2. Take that amount, and divide it by four. This is 25% of your disposable income, and something lenders will consider when looking over your application for a loan. You’ll want to search for personal loans you can afford such as the ones shown here. Making sure they not more than 25% of your disposable income. If you find that the loans you are interested in are more than this amount, you’ll need to start trimming down items on your non-essential list, until you are able to afford a monthly loan payment at 25% of your disposable income. Keep in mind that the less your loan payment is in comparison to your disposable income, the more likely you are to be approved.
  3. Once you have found a loan you can afford, and have revised your lists accordingly, type both lists up, in two columns, and print out several copies. You’ll take these with you to the lender, along with your bank statements, proof of income, and identification. These documents will show the lender that you are aware of proper financial management, and can justify your loan repayment without significantly impacting your current budget. When they see that you’ve taken these steps, it will make them view your entire application in a much more positive light, even if you already have great credit.
  4. The final piece of putting things together is to justify your loan. A lender will want to know that you’re not just borrowing money to have a big party. You need to be prepared to answer their questions, and reassure them of your good intentions. Explaining what you will be using your loan for will give a lender the last piece of information they’ll need, though some may ask about this first before spending time on your application. Some good examples of loans include furnishing a new home, remodelling, or buying a car. Bad examples would be things like restoring a car, using the money for a home down payment, taking a vacation, or investing the money into a great deal your friend has. Give a strong justification for your personal loan, with solid supporting documentation, and you’re sure to impress lenders and significantly increase your chances of getting a loan.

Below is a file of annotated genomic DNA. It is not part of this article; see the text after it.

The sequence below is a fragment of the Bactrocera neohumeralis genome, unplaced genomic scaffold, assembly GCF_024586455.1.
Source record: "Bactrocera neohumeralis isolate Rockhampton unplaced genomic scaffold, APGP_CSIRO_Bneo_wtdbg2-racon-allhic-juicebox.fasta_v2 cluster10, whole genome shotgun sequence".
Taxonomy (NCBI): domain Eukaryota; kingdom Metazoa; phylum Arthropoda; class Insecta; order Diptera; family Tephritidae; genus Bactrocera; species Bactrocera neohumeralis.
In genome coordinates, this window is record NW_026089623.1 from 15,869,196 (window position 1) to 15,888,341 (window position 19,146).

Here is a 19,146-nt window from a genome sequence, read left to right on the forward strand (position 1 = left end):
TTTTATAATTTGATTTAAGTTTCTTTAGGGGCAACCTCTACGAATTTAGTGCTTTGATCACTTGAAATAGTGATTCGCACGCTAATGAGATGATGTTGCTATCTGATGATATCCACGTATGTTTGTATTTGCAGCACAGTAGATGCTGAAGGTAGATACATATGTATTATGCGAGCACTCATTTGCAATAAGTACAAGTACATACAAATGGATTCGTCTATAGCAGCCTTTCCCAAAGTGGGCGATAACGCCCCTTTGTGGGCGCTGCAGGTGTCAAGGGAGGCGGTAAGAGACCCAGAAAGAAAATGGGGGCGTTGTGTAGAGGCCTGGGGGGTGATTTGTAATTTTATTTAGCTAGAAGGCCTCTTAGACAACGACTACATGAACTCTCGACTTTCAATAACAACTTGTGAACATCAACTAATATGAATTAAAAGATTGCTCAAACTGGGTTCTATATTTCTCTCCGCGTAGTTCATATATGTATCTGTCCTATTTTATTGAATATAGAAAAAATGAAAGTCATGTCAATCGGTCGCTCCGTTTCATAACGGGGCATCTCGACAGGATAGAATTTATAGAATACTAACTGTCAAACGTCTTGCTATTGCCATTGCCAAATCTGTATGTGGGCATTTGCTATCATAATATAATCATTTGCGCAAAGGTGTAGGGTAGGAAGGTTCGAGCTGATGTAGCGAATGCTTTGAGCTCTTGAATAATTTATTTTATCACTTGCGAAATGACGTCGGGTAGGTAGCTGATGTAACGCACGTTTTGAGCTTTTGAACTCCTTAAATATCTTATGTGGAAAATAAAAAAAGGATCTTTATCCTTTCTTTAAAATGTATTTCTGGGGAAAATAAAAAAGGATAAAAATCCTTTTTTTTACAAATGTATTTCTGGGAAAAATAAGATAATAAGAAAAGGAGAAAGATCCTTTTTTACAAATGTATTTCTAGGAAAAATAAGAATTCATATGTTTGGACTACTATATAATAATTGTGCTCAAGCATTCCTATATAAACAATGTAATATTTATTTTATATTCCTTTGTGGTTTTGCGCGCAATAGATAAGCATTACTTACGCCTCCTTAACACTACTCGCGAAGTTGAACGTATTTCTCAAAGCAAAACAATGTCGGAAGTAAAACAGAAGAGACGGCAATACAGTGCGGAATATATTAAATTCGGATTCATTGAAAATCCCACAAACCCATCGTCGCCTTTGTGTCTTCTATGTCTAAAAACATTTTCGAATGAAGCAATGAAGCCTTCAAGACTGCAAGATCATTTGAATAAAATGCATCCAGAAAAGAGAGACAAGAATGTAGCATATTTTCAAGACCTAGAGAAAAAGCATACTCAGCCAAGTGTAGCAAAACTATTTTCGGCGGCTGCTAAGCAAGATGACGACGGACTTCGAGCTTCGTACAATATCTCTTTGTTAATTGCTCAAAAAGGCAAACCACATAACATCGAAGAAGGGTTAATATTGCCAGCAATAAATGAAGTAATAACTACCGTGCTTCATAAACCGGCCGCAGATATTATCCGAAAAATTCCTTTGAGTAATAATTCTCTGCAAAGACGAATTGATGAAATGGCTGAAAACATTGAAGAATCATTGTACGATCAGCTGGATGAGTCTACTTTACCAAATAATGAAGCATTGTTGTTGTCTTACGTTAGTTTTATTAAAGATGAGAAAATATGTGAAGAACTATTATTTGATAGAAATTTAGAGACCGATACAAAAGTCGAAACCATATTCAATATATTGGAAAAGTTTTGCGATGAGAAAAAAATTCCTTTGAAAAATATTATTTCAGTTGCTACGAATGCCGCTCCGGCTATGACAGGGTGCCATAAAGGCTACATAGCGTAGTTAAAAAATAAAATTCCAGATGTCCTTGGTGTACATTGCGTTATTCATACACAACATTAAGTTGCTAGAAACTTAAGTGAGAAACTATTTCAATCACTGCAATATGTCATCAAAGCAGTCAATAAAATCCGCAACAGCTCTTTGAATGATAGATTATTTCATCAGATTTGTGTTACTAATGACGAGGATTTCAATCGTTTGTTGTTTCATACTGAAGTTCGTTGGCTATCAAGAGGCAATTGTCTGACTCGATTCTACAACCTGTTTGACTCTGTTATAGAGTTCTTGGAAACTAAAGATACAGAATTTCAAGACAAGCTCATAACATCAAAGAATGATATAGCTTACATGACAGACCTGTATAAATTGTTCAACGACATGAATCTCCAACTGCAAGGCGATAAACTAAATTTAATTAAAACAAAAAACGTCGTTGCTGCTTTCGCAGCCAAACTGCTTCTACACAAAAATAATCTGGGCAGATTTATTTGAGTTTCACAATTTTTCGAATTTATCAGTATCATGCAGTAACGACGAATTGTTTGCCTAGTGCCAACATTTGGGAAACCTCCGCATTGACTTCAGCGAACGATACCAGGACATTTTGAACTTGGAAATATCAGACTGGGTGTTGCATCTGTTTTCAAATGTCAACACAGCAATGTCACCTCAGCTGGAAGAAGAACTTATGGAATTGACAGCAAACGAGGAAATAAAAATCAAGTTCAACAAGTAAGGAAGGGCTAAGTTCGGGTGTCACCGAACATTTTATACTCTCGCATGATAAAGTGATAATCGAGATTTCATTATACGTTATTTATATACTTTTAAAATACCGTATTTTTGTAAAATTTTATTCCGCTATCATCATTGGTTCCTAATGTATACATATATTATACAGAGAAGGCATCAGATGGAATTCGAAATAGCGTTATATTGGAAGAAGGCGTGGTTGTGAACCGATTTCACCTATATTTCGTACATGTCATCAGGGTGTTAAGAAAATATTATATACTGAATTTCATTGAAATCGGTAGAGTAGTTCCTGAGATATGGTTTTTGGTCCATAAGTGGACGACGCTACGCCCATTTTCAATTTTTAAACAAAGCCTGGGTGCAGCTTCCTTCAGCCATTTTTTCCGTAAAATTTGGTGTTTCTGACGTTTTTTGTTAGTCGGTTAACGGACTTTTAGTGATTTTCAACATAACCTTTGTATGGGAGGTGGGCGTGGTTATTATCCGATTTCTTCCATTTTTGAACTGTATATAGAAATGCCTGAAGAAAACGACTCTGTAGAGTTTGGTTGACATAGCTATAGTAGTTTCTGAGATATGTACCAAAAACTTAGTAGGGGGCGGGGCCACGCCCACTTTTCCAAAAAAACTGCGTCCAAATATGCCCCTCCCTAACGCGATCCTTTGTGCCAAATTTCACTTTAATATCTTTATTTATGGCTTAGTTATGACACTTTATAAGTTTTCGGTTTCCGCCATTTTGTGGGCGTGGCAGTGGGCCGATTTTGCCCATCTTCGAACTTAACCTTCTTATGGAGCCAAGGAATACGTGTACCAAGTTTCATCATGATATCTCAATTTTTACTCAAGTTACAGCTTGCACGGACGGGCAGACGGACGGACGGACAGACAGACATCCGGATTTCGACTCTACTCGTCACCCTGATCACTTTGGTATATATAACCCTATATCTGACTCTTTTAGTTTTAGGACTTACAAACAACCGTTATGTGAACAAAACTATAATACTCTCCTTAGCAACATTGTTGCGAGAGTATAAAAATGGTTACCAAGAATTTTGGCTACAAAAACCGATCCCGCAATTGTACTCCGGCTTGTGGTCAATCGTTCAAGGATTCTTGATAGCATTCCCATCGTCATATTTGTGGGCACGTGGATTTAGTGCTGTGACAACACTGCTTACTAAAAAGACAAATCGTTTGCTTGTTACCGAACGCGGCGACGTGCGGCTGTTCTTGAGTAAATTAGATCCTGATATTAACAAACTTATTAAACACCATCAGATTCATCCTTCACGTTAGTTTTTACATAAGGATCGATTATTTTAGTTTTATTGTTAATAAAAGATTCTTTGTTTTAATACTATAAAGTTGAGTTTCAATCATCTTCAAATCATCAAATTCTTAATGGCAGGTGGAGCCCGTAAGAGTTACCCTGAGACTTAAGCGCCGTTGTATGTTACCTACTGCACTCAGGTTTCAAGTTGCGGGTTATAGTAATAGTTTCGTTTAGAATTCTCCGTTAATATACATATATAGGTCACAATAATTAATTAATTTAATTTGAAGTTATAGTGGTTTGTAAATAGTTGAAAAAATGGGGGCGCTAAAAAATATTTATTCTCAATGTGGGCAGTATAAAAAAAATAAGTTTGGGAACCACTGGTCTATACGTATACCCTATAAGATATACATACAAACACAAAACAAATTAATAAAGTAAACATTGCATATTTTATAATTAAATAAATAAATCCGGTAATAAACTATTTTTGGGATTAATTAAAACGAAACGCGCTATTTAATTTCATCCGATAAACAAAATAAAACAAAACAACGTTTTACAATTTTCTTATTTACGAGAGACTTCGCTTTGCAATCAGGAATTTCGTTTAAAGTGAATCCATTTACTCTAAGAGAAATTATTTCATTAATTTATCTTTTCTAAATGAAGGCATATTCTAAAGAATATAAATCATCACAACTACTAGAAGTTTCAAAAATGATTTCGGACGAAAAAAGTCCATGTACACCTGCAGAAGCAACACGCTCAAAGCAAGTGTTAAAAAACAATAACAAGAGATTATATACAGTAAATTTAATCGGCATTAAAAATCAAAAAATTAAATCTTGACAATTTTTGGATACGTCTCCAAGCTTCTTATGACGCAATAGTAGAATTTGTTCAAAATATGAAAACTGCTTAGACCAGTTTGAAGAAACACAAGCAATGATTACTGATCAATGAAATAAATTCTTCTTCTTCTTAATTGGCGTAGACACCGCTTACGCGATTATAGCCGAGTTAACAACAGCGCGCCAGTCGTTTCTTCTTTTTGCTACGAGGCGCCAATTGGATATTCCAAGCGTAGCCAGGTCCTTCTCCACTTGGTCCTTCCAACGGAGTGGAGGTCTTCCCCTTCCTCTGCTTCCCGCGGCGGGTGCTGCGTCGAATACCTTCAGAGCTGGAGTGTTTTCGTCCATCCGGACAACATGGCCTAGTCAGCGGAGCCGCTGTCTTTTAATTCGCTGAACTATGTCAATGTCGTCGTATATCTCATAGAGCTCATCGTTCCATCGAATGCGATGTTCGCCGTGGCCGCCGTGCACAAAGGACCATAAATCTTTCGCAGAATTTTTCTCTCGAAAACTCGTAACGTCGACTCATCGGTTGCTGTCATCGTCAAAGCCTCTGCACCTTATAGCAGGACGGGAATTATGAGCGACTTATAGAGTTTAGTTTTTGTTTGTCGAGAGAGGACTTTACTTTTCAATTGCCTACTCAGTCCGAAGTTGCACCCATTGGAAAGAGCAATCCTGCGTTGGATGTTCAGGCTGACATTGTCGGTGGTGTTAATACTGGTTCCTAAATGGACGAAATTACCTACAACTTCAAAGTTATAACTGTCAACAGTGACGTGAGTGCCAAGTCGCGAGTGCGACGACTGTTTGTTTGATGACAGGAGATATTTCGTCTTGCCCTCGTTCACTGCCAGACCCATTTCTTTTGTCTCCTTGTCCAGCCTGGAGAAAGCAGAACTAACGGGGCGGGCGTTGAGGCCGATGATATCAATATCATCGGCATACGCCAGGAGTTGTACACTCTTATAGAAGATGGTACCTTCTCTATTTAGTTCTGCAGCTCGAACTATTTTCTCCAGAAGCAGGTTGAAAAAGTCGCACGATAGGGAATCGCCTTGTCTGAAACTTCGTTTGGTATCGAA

If you’re considering a business loan, that’s an entirely different sort of application process, but involves very similar steps to those outlined above. You’ll need a different set of documents though, and if you’re the business owner, you’ll also need to have the documents provided above, as it will be your income the loan is based on, unless your business has an established credit history, and sound financials.

Pay attention to what you’re doing, take the right steps with your paperwork and presentation, and you’ll have a very good chance of getting a personal loan that meets your needs and fits your budget.